Pulp and paper mills have not been sheltered from the increases in employee wages. The average Canadian wage rose by 3.4% between March 2021 and March 2022 according to Statistics Canada. In my experience, workers in the print and packaging supply chain have done much better than that. Many of my clients have given blanket increases that raised their lowest paid employees up several dollars per hour with immediate effect. This is in the face of aggressive recruitment campaigns, even billboards, attempting to lure their production workers away with the promises of lucrative signing bonuses and “above market” wages. According to Pulp and Paper Canada, the unionized workers (Unifor) at Resolute Forest Products recently ratified a four-year collective agreement that gives them 20% – 24% increases over the course of the agreement. These wages are variable cost increases that need to be passed along the supply chain and represent a lasting impact to the costs of your substrates.
At the same time, aggressive environmental goals are being supported with additional provincial and federal enforcement, which will lead to more plants being closed or shut and retooled. Apparently, the Pictou, NS, mill that was shut down was simply dumping its effluent into the sea and had a grandfathered right to do so. Creating effluent ponds and treatment was deemed an unsupportable expense, so taking the write-down seemed the more financially prudent option. Those write-downs aren’t free. They’re passed along down the supply chain.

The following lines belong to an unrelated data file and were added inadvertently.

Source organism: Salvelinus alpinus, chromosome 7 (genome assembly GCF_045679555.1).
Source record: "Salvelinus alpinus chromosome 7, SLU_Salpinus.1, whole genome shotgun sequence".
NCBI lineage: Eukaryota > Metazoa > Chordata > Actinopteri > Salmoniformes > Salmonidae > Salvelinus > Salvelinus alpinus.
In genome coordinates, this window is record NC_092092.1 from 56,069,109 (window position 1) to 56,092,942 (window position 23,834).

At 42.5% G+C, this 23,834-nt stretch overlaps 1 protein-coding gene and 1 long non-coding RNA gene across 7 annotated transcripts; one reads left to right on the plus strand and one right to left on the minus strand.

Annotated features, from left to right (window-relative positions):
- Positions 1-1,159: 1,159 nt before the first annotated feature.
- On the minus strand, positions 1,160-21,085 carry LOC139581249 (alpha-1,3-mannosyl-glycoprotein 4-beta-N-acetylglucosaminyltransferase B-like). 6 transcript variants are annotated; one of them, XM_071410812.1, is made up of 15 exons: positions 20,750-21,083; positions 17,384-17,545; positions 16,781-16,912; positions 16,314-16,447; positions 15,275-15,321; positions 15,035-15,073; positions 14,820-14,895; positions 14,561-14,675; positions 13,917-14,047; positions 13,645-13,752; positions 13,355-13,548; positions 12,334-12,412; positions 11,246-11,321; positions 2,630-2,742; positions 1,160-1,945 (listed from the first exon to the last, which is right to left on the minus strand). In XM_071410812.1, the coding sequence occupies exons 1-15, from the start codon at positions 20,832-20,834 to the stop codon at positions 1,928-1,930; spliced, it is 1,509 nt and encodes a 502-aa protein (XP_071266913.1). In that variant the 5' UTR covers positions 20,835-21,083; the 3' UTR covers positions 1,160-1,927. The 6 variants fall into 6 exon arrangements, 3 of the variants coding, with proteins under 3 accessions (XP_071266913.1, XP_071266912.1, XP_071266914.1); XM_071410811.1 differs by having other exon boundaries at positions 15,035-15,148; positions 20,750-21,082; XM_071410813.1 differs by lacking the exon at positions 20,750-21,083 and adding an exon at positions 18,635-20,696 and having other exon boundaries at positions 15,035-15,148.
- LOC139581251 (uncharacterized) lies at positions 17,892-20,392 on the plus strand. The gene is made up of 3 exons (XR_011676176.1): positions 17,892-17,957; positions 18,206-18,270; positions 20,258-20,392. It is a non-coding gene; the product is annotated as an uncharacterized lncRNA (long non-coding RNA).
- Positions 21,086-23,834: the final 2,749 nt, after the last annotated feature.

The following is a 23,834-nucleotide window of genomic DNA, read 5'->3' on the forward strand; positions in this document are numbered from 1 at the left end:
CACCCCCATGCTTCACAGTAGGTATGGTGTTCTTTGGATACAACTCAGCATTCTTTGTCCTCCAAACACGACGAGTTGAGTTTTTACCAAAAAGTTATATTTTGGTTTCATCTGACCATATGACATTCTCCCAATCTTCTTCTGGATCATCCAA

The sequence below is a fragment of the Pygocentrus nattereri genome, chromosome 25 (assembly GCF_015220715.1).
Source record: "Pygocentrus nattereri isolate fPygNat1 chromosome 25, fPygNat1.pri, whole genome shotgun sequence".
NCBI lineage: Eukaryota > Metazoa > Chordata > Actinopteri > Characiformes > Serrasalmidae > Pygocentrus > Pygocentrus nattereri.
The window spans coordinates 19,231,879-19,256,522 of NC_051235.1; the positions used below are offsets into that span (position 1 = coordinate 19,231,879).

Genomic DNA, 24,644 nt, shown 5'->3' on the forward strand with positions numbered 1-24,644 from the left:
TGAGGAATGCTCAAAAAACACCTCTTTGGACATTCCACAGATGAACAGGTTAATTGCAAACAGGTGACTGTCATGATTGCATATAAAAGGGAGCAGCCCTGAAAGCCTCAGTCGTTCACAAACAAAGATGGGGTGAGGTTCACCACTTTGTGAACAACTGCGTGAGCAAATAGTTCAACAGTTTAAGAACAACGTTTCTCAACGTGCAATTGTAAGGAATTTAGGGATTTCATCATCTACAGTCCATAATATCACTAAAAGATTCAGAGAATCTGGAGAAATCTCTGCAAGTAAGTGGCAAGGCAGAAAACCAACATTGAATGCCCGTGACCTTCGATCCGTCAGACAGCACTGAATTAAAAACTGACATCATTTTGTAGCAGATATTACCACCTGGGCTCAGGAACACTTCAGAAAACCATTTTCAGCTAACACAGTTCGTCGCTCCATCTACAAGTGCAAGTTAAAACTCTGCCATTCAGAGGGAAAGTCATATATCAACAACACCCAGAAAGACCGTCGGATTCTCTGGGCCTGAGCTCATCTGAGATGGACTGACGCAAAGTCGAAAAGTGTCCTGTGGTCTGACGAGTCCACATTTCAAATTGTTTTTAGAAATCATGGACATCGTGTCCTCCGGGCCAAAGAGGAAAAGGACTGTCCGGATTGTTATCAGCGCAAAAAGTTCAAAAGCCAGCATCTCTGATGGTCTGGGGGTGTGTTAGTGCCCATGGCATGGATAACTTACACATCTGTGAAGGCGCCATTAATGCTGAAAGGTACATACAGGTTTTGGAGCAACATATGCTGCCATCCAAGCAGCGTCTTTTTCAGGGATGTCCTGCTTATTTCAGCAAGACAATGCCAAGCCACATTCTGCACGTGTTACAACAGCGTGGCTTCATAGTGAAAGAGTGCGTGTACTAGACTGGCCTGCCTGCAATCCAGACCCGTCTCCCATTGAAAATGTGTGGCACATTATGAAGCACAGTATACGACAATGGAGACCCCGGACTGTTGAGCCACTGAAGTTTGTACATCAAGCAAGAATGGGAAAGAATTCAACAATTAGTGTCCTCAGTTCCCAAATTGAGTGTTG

In this case, the two opaque owners of the plant are suing the Province of Nova Scotia, a government that has already invested heavily in keeping the mill working, for hundreds of millions of dollars for moving too quickly with its environmental legislation that called for the tidal estuary to stop receiving mill effluent by January of 2020. Whether sufficient time was given or not, the mill was unprepared to make the environmental investments necessary to keep the plant operational.
Without a significant increase in the capacities and efficiencies of mills, and a corresponding increase in available workforce throughout the supply chain, it is difficult to foresee an end to this situation. Some new mills are opening, but largely for containerboard and specialty markets.
Communication and life move online
In North America, newsprint mills have been shutting down in response to reduced demand as people turn away from printed newspapers. Production capacity declined 28% from 2019 to 2020 and another 18% in 2021. This was concurrent to demand falling 26% in 2020, 6.6% in 2021, and 6.2% in just the first five months of 2022.
Perhaps this is how this disruption finally plays out. One of my clients publishes a monthly membership magazine that goes to readers of all ages. Over the last 12 months, they have published in three different formats on several different stocks, based upon the substrate that was available at the time of publication. As you can imagine, production costs have soared. Simultaneously, they have run a campaign asking readers to opt for digital-only delivery until supply chain issues have been overcome. Predictably, the “digital natives” have signed up without hesitation. They prefer the PDF version for its immediacy, portability and ease of access.